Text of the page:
Cloud Peak Energy—a major coal producer in the Powder River Basin, and one of the top coal exporters in the western US—will release its third quarter financials in a few weeks. And even though international coal prices have been in free-fall for almost three years, I expect that Cloud Peak’s financial reports will show that the company’s export (or “logistics”) division made money from June through September 2014.
Yet I also expect that, just beneath the surface, the firm’s financials will show that Cloud Peak lost money exporting coal to Asia, just as it has for the last four consecutive quarters.
Just beneath the surface, Cloud Peak’s financials will show that the firm lost money exporting coal to Asia—just as it has for the last four consecutive quarters.
So how is it possible for a coal company to report profits from its export division, but losses from actual export sales? The answer: even though Cloud Peak’s coal export sales are bleeding red ink, the company is still benefiting from big bets that the company made years ago on the coal futures market.
But I believe that those lucky bets are poised to run out, starting in 2015.
According to the company’s financial records, as well as public statements by executives, Cloud Peak used the futures markets in 2012 and 2013 to “hedge” against the possibility that coal prices could fall. Back then, before the Asian coal bubble had deflated, coal prices were still high enough that Cloud Peak was virtually guaranteed to profit from selling coal. So the company used futures contracts to, in effect, lock in the prices they’d receive in the coming years.
In some ways it was a risky gamble: if prices were to rise instead of falling, those futures contracts would turn into a liability, limiting the firm’s profits from exporting coal to Asia.
But as it turned out, hedging was a smart strategy. As we’ve reported before, Asian coal prices have tumbled in fits and starts for three and a half years. And as coal prices fell, Cloud Peak’s “hedges” started yielding greater and greater returns.
At first, for 2012 and half of 2013, Cloud Peak’s hedging gains simply represented extra profits; the company was still reporting making money selling coal to Asia.
But starting in the third quarter of 2013, those hedges saved Cloud Peak’s bacon: without them, the firm would have started reporting losses. That’s because prices in Asia’s coal markets had fallen so low that Cloud Peak coal—which can cost $50 or more per metric ton to move from the mine mouth all the way across the Pacific—simply couldn’t earn a profit in Asian markets.
The chart below shows Cloud Peak’s reported earnings per export ton from the company’s logistics division, excluding money earned from hedging.
As you can see, after excluding cash gains from hedging, Cloud Peak’s export division started reporting losses in the third quarter of 2013. That’s when prices for comparable Indonesian coal started to fall below $60 per ton. (It’s worth noting that Cloud Peak started exporting coal to Asia back in 2010, when the price for Indonesia’s so-called “Envirocoal” brand was just poking its head above $60 per metric ton. “Envirocoal” is very close in energy and sulfur content to Cloud Peak’s coal.)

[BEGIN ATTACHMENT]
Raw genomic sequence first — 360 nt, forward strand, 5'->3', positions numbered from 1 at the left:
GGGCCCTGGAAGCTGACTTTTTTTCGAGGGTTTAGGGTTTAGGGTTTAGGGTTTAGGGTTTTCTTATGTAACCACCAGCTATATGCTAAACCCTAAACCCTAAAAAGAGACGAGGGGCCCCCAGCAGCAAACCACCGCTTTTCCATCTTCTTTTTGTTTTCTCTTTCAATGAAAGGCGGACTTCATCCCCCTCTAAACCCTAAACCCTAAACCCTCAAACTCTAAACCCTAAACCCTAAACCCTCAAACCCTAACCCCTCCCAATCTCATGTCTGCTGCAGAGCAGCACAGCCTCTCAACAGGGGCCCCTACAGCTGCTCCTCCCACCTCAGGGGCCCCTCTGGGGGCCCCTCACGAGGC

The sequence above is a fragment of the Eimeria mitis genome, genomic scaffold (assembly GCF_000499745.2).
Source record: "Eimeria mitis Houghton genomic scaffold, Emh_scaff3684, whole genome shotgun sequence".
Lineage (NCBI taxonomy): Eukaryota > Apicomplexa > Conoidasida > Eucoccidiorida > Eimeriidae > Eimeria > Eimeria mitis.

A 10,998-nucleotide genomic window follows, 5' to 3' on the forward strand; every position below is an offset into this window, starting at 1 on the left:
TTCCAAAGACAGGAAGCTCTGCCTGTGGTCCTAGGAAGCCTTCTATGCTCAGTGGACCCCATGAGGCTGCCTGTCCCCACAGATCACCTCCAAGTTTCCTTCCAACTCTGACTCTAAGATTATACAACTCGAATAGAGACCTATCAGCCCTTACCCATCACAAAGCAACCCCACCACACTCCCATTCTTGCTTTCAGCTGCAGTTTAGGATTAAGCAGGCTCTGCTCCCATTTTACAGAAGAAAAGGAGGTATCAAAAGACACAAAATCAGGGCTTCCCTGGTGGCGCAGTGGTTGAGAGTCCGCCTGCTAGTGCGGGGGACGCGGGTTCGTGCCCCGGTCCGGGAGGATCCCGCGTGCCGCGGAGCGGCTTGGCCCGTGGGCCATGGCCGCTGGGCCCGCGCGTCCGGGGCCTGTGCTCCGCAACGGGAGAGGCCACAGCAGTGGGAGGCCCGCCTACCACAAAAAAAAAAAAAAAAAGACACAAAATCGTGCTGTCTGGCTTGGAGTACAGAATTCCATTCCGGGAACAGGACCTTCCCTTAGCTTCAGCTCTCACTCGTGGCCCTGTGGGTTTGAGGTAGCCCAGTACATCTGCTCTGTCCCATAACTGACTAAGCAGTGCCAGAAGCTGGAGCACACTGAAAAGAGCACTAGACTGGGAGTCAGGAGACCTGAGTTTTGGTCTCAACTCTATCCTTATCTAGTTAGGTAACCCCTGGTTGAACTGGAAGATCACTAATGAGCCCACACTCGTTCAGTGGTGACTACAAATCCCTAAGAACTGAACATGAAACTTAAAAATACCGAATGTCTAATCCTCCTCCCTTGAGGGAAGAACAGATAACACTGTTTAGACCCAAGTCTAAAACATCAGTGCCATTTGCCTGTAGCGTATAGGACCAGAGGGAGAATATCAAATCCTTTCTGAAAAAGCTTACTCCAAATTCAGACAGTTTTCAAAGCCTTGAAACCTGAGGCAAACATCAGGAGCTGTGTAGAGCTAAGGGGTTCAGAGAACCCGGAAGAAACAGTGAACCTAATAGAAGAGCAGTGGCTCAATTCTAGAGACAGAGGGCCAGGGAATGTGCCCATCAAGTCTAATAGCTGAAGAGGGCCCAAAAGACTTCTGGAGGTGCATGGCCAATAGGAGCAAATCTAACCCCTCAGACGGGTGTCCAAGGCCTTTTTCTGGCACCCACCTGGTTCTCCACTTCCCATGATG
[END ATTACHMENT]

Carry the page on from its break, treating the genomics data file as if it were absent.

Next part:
For the second quarter of 2014, Cloud Peak’s export division reported nearly $5 in losses per ton of coal exported. And international prices have only fallen lower since then—strongly hinting that Cloud Peak could be facing even steeper losses in the the third quarter.
Still, the company has a substantial “hedge” position that should carry them over through the end of 2014. As of mid-year, the company’s hedges for the remainder of 2014 were worth nearly $15 million—which should be enough for Cloud Peak’s export division to report a profit for the second half of the year, even if it’s selling coal at a loss.
But Cloud Peak maintains a far less robust set of hedges for 2015, and fewer still for 2016. At last count, Cloud Peak’s hedges were worth only about $2.7 million per quarter in 2015—a level that will probably leave the company’s export arm losing roughly $2 to $3 million per quarter, and possibly more. And unless the Asian coal bubble somehow reinflates, Cloud Peak’s export losses could only deepen in 2016.
Cloud Peak’s export strategy worked when prices were high, because the company could use futures contracts to lock in prices and guarantee profits. But as prices have fallen back down to earth, the company’s exports could start weighing on the company’s bottom line. And the firm has run out of room to hedge: hedging only works if it lets you lock in high prices, but in today’s coal futures market the best that Cloud Peak can hope for is to use hedging to limit the firm’s export losses.
Yet even with prices as low as they are, Cloud Peak may have no choice but to continue exporting coal at a loss: Cloud Peak has locked itself into long-term commitments with rail and port operators which will guarantee that the company will lose even more money if it stops shipping coal to Asia. That would put the company in a Catch-22—they could lose money whether they export or not.
And if that happens, as is looking increasingly likely, many of Cloud Peak’s investors will wish the company had never embarked on its risky export strategy.